Only in England exhibition, The Bowes Museum, Barnard Castle, opens on Saturday, and runs until May 7
Fascinated by the eccentricities of English social customs, Tony Ray-Jones spent the latter half of the 1960s travelling across England, photographing what he saw as a disappearing way of life. 

Humorous yet melancholy, these works had a profound influence on photographer Martin Parr. This exhibition of photographs examines the close relationship between the work of these two important photographers and their fascination with the English. 

The Northern Echo:
The History Wardrobe presents The Fabulous Fifties, Kiplin Hall, Richmond, on Saturday, 4.30pm and 6.30pm
Get glammed up for high tea and fifties’ fashion with Lucy Adlington of the fabulous History Wardrobe! The reality of life for housewives in the 50s could be far from glamorous, but in this lively presentation Lucy transforms a domestic drudge into a glamour goddess.

This Cinderella transformation - inspired by Dior's New Look - is achieved with the help of bullet bras, sugared petticoats and sterling advice from the Experts... all set in the decade that reinvented dazzle.

If you remember the Liberty bodice, then this is definitely the show for you.

  • Tickets £17.50 including high tea on 01748-818178. 

Elkie Brooks, Yarm School, Yarm, on Saturday, 7.30pm
Quite simply one of the most successful and popular singers the UK has ever produced.

Now in the fifth decade of her career, Elkie Brooks is still proving to be one of the most powerful and versatile vocal talents of our generation. With numerous hit singles, million selling albums and awards, her annual tours are a treat for fans old and new.

Performing some of her classic hits, blues and jazz, 2016 sees Elkie release her 21st studio album which is one of her most exciting yet.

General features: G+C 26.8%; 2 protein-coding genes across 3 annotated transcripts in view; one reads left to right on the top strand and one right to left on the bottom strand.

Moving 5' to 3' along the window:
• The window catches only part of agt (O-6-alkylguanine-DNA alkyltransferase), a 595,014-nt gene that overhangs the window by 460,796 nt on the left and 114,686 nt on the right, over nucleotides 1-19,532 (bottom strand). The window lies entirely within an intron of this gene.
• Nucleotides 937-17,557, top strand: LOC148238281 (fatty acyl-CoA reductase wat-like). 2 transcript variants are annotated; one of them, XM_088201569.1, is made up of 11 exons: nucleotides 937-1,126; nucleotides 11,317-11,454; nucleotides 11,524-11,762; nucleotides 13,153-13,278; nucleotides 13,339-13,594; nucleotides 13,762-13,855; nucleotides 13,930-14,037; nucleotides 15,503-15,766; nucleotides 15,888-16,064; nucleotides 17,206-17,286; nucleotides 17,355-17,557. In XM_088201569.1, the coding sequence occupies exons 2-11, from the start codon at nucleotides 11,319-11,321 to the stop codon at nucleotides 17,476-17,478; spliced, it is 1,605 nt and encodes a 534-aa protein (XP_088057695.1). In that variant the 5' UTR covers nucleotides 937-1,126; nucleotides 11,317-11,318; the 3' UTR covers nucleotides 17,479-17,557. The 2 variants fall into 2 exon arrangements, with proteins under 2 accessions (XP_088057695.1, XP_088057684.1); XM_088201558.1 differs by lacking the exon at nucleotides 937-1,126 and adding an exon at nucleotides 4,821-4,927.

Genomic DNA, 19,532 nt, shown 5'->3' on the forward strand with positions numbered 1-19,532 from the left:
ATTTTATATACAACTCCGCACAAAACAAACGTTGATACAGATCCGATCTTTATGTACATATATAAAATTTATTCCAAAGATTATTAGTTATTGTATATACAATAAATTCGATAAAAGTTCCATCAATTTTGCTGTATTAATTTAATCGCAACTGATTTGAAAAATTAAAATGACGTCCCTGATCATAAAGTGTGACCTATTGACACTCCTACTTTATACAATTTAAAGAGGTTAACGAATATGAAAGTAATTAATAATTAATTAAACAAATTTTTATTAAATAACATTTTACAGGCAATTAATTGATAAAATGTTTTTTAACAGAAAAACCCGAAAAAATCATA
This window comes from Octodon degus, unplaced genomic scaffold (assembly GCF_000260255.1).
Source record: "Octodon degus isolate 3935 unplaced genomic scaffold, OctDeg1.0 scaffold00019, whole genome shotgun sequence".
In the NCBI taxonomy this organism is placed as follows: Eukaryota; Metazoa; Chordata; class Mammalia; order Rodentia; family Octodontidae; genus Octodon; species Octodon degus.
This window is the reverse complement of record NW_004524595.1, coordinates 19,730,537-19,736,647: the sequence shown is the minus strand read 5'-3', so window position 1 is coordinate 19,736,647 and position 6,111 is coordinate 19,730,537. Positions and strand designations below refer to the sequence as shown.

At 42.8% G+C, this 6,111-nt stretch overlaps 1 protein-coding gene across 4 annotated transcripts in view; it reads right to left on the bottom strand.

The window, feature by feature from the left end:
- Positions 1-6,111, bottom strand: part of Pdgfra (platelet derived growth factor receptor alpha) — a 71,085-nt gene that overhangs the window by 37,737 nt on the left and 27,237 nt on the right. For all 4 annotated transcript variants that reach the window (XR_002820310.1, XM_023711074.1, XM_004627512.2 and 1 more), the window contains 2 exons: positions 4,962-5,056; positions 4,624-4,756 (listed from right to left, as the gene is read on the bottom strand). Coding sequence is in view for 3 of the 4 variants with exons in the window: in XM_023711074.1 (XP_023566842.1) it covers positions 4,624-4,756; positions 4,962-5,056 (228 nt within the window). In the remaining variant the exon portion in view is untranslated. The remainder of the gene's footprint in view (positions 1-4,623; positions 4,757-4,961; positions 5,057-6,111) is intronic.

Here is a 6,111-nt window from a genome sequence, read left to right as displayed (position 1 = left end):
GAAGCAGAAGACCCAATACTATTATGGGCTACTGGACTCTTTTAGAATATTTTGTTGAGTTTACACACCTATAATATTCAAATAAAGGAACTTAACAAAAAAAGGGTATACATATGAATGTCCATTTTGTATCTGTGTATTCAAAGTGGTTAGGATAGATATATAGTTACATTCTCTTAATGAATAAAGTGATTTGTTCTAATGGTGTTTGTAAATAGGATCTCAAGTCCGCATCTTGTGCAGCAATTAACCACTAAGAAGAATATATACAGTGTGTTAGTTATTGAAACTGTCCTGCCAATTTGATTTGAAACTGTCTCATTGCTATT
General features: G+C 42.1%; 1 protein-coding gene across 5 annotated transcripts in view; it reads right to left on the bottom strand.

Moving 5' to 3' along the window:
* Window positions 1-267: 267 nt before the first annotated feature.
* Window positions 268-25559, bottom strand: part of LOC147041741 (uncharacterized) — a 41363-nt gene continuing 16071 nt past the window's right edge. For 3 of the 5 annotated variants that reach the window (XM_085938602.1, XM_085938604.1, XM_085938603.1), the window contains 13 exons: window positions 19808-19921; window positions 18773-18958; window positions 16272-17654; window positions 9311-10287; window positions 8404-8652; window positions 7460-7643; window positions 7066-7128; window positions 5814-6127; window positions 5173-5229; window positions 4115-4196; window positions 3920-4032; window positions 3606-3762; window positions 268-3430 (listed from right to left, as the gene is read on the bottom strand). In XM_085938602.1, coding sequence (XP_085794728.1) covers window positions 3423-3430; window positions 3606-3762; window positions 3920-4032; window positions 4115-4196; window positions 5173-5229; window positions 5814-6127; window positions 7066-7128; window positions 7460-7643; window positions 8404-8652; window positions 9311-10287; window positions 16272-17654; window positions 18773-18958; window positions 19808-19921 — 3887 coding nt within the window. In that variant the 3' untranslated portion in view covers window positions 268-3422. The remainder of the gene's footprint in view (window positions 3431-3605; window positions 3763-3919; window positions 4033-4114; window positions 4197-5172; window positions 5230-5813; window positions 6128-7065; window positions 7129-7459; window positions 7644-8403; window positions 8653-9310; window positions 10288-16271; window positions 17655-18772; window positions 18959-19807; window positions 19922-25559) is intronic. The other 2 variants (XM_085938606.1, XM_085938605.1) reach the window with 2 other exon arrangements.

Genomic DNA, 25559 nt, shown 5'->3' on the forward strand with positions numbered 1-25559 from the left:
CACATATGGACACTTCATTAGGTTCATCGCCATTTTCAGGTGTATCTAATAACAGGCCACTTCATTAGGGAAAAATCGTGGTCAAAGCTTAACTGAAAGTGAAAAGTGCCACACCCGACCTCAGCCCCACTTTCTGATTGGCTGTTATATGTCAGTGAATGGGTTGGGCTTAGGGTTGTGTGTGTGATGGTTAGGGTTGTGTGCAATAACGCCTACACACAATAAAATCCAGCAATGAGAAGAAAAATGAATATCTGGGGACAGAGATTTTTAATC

Elkie is a stunning performer and whatever she does, she does it best live.

Bodies of Evidence, Workhouse Museum, Ripon, on Saturday, 2-3.30pm
Find out what forensic science techniques, commonly associated with crime scene investigations, can also tell us about historic lifestyles with Tim Thompson, Professor of Forensic Anthropology. 
Talk & Skeleton workshop £5 

The Northern Echo:

Murder, Margaret and Me, Theatre Royal, York, on various dates until March 4
In the early sixties two national treasures were the creative force behind one of British cinema’s most successful franchises. But there’s an intriguing mystery behind the Miss Marple movies.

They were almost never made... Agatha Christie didn’t want Margaret Rutherford to bring her most cherished creation to life. And Margaret Rutherford was mortified at the prospects of sullying her reputation with something as sordid as murder... 

This is the story of the real reason why the acting legend and “funniest woman alive” didn’t want to take on the role that made her celebrated across the world. Margaret and Agatha form an unlikely friendship filled with afternoon tea, brandy snaps and gossip.

Meanwhile Agatha turns detective herself and she’s on a mission. She’s determined to unearth Rutherford’s tragic and shocking secret. Tickets on 01904-623568.